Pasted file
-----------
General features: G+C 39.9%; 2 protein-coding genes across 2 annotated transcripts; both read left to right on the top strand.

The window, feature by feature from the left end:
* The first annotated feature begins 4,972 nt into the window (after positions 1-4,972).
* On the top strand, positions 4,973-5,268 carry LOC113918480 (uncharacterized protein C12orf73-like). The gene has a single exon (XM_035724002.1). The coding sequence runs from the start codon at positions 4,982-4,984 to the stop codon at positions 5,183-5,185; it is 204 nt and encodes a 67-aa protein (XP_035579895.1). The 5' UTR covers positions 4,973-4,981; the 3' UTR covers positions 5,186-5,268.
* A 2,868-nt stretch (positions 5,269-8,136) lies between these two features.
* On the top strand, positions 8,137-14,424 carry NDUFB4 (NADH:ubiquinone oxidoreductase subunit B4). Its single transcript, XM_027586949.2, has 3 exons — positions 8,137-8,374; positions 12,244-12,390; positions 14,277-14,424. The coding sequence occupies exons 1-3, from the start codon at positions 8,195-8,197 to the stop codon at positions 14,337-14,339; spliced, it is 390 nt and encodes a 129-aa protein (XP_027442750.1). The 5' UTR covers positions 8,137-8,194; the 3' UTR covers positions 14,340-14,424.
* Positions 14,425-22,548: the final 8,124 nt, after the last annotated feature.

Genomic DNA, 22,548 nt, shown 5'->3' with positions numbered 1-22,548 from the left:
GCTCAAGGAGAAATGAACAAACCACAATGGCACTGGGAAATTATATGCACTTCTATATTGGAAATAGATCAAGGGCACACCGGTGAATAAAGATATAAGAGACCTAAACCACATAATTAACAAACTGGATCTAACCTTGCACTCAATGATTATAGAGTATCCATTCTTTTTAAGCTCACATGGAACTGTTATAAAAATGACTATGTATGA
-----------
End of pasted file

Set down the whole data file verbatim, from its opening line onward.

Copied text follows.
General features: G+C 39.9%; 2 protein-coding genes across 2 annotated transcripts; both read left to right on the top strand.

The window, feature by feature from the left end:
* The first annotated feature begins 4,972 nt into the window (after positions 1-4,972).
* On the top strand, positions 4,973-5,268 carry LOC113918480 (uncharacterized protein C12orf73-like). The gene has a single exon (XM_035724002.1). The coding sequence runs from the start codon at positions 4,982-4,984 to the stop codon at positions 5,183-5,185; it is 204 nt and encodes a 67-aa protein (XP_035579895.1). The 5' UTR covers positions 4,973-4,981; the 3' UTR covers positions 5,186-5,268.
* A 2,868-nt stretch (positions 5,269-8,136) lies between these two features.
* On the top strand, positions 8,137-14,424 carry NDUFB4 (NADH:ubiquinone oxidoreductase subunit B4). Its single transcript, XM_027586949.2, has 3 exons — positions 8,137-8,374; positions 12,244-12,390; positions 14,277-14,424. The coding sequence occupies exons 1-3, from the start codon at positions 8,195-8,197 to the stop codon at positions 14,337-14,339; spliced, it is 390 nt and encodes a 129-aa protein (XP_027442750.1). The 5' UTR covers positions 8,137-8,194; the 3' UTR covers positions 14,340-14,424.
* Positions 14,425-22,548: the final 8,124 nt, after the last annotated feature.

Genomic DNA, 22,548 nt, shown 5'->3' with positions numbered 1-22,548 from the left:
GCTCAAGGAGAAATGAACAAACCACAATGGCACTGGGAAATTATATGCACTTCTATATTGGAAATAGATCAAGGGCACACCGGTGAATAAAGATATAAGAGACCTAAACCACATAATTAACAAACTGGATCTAACCTTGCACTCAATGATTATAGAGTATCCATTCTTTTTAAGCTCACATGGAACTGTTATAAAAATGACTATGTATGA